Peter Dunn

Public transit nerds, prepare to geek out.

When Los Angeles's streetcar system shut down for good in the 1960s, the city was deprived of one of the more idiosyncratic pleasures of urban living: a truly iconic map. Clover interchanges and freeway exits just don't look as good on paper, at least until now.

A new map from Boston-based designer Peter Dunn re-imagines the city's trademark freeway system using the familiar design of subway maps. The map elegantly displays 31 freeways, 75 interchanges, and more than 850 exits on one poster. Dunn launched a Kickstarter in late June to collect pre-orders for a first print run. A month later, with 404 individual backers and around 500 orders, Dunn has raised nearly six times his initial goal of $2,000.

One of Dunn's biggest challenges involved figuring out how to best represent complex interchanges. He spent hours scouring print and Google maps to figure out the details of each connection, including how different directions hooked up for each road and where there were entrances for express and HOV lanes. This close-up of downtown gives a sense of Dunn's monumental task:

Peter Dunn

Dunn has worked nights and weekends on the map since January, fitting it in around his full-time job as an urban planner. "If I'd known ahead of time the real size of the freeway system in L.A., I would have picked something different," he says. "It's a tedious hobby. It's like knitting."

Through his Kickstarter, Dunn also solicited feedback from L.A. locals to correct a final proof of his map. Most of the suggested changes were small, as he tried to more accurately reflect the ways that Angelenos really refer to different roads and intersections. "These are the sort of things that give you a little credibility when someone in L.A. has it hanging on their wall," he explains.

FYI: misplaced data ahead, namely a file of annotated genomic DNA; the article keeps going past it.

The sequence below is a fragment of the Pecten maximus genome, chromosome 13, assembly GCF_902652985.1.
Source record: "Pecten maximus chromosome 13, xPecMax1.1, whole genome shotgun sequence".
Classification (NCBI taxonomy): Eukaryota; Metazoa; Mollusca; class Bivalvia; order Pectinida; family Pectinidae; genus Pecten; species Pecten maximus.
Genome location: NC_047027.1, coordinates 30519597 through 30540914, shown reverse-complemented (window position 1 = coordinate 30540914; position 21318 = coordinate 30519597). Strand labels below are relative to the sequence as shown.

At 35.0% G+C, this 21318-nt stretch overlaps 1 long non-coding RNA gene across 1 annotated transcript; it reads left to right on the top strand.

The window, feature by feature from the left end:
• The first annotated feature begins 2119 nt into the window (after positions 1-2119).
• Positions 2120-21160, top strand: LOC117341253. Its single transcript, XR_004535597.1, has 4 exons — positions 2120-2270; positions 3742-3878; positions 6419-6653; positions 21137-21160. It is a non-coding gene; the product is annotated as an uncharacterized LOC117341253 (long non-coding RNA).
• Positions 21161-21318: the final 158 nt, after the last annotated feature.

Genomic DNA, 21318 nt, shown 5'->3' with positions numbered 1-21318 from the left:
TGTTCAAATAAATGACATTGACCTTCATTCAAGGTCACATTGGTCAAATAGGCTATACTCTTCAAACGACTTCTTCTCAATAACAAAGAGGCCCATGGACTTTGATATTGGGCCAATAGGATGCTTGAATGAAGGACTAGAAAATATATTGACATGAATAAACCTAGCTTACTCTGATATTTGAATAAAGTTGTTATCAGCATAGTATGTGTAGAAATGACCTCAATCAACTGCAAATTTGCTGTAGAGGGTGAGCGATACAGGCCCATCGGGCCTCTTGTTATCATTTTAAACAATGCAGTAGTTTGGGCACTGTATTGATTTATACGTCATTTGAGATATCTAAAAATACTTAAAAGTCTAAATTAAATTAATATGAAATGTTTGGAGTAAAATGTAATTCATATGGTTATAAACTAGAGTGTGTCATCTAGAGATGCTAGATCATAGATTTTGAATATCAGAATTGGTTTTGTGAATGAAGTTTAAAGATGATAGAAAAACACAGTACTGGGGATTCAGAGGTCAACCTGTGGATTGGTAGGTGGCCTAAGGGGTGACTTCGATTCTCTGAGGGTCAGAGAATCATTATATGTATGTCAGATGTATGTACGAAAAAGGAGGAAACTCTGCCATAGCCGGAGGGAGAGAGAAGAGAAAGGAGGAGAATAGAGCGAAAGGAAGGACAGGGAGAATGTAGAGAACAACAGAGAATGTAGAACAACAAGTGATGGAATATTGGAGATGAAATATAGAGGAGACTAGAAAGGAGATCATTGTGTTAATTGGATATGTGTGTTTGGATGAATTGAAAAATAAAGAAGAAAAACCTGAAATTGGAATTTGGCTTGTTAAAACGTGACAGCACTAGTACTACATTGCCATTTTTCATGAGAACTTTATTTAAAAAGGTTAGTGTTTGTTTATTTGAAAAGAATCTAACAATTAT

This isn't the first time Dunn has dabbled in unusual maps. He's also created a map of Boston's T system that showed time, rather than distance, between stations and one that laid out all of the streets named after states in Washington, D.C.

"It's always surprising to me that people really latch on to maps this much," Dunn says of his Kickstarter's success. "People like to see their cities in different ways."

(h/t International Business Times)

About the Author

Stephanie Garlock
Stephanie Garlock

Stephanie Garlock is a former fellow at CityLab.

Most Popular

  1. Homeless individuals inside a shelter in Vienna in 2010
    Equity

    How Vienna Solved Homelessness

    What lessons could Seattle draw from their success?

  2. Two New York City subway cars derailed on the A line in Harlem Tuesday, another reminder of the MTA's many problems.
    Transportation

    Overcrowding Is Not the New York Subway's Problem

    Yes, the trains are packed. But don’t blame the victims of the city’s transit meltdown.

  3. Postcards showing the Woodner when it used to be a luxury apartment-hotel in the '50s and '60s, from the collection of John DeFerrari
    Equity

    The Neighborhood Inside a Building

    D.C.’s massive Woodner apartment building has lived many lives—from fancy hotel to one of the last bastions of affordable housing in a gentrifying neighborhood. Now, it’s on the brink of another change.

  4. Life

    Why a City Block Can Be One of the Loneliest Places on Earth

    Feelings of isolation are common in cities. Let’s take a look at how the built environment plays into that.

  5. Mack Donohue, who has been homeless since 2008, carries his belongings into a shelter in Boston, Massachusetts February 27, 2015.
    Equity

    Rethinking Homeless Shelters From the Ground Up

    One nonprofit wants to reward results, and change the funding model in the process.